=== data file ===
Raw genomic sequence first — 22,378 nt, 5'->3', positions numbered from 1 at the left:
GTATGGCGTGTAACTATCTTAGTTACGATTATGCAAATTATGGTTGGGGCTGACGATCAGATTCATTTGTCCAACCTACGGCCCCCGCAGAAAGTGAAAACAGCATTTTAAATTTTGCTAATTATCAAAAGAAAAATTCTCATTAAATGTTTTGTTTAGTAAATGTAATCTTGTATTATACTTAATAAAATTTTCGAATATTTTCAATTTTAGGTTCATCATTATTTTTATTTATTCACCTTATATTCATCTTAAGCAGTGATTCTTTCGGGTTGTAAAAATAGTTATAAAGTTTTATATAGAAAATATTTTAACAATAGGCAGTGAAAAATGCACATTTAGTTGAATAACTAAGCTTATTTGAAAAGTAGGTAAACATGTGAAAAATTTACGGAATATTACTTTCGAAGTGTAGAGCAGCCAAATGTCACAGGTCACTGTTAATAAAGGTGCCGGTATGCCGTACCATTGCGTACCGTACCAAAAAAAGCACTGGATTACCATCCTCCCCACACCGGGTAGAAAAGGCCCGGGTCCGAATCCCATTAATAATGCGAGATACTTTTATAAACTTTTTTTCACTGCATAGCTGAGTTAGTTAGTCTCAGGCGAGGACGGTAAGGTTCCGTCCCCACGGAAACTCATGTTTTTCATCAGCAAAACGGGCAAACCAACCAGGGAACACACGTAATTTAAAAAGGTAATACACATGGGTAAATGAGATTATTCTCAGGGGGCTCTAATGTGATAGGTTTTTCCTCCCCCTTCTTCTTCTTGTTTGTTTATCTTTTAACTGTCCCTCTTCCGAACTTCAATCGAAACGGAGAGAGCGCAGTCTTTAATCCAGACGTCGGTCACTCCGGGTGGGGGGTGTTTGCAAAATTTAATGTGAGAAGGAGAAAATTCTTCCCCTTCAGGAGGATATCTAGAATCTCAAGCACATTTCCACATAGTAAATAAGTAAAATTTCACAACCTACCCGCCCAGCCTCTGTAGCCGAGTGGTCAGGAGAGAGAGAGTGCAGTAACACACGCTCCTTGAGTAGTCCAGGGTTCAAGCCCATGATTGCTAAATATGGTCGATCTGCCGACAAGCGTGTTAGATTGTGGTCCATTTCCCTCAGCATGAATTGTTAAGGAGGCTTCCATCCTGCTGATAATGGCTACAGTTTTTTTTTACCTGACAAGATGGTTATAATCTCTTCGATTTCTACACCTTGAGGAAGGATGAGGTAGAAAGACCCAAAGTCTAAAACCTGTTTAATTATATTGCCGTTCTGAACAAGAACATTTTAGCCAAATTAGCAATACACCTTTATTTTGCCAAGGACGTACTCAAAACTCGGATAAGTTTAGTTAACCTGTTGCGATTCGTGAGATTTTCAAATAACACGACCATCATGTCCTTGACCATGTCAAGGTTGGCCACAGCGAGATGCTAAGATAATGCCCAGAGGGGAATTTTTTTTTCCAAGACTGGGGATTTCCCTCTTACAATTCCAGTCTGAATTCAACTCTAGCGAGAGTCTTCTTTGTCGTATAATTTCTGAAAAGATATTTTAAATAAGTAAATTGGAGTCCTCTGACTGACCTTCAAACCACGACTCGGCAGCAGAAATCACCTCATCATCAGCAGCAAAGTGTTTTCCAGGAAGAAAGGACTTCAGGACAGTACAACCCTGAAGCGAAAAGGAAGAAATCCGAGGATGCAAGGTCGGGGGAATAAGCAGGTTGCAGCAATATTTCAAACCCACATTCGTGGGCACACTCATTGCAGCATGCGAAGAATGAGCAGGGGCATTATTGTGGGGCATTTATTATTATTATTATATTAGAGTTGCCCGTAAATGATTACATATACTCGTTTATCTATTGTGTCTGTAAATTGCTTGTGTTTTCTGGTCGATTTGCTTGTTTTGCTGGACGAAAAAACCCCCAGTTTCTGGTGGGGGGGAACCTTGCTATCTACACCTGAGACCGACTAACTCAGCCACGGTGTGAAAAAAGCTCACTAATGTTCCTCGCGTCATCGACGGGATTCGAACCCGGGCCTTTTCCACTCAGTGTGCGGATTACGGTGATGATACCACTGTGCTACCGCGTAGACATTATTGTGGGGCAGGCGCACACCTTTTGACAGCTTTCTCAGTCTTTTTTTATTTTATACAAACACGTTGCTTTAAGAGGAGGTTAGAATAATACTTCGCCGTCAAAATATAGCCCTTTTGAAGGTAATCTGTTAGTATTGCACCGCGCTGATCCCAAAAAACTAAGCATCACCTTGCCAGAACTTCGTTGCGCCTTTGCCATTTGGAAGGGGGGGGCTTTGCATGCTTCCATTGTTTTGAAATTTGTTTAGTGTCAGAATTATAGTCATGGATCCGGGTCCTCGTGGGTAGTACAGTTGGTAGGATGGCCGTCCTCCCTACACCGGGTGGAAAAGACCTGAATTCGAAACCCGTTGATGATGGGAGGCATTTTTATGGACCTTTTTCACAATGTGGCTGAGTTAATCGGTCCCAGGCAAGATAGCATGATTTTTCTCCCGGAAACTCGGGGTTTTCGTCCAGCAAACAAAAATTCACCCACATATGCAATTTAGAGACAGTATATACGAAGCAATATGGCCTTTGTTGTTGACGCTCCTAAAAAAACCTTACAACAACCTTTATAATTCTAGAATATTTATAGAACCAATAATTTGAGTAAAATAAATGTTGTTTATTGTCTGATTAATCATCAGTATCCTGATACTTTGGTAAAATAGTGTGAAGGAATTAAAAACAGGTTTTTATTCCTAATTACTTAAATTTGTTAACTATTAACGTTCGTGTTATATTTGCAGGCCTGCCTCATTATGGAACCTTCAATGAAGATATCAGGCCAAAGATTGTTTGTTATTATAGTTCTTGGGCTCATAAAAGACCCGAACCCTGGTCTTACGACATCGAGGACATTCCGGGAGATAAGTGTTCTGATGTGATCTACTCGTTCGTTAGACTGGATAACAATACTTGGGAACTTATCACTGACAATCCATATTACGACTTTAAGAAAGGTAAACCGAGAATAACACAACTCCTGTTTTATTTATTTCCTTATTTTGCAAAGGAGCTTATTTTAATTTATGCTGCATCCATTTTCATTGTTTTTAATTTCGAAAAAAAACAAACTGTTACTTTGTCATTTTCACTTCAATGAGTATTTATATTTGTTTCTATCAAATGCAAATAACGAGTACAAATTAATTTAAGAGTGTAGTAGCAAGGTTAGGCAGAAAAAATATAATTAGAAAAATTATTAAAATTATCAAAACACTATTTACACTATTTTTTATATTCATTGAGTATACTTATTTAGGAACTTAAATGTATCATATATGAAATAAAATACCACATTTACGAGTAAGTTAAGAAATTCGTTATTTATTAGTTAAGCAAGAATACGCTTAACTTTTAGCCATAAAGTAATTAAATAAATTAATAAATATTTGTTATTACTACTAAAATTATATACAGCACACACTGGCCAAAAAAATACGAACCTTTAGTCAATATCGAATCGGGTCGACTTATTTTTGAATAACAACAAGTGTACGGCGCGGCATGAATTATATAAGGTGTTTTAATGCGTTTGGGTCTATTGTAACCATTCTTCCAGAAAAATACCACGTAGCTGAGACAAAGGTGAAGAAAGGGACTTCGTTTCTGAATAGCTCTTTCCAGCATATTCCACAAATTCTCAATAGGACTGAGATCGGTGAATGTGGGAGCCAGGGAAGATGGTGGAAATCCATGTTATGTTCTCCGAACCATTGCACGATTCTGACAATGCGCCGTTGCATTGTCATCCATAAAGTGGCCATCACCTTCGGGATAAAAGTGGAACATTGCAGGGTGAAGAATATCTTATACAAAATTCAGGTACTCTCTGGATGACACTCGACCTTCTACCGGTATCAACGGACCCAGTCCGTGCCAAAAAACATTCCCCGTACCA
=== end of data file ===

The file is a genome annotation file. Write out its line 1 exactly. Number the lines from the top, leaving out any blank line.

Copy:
Raw genomic sequence first — 22,378 nt, 5'->3', positions numbered from 1 at the left: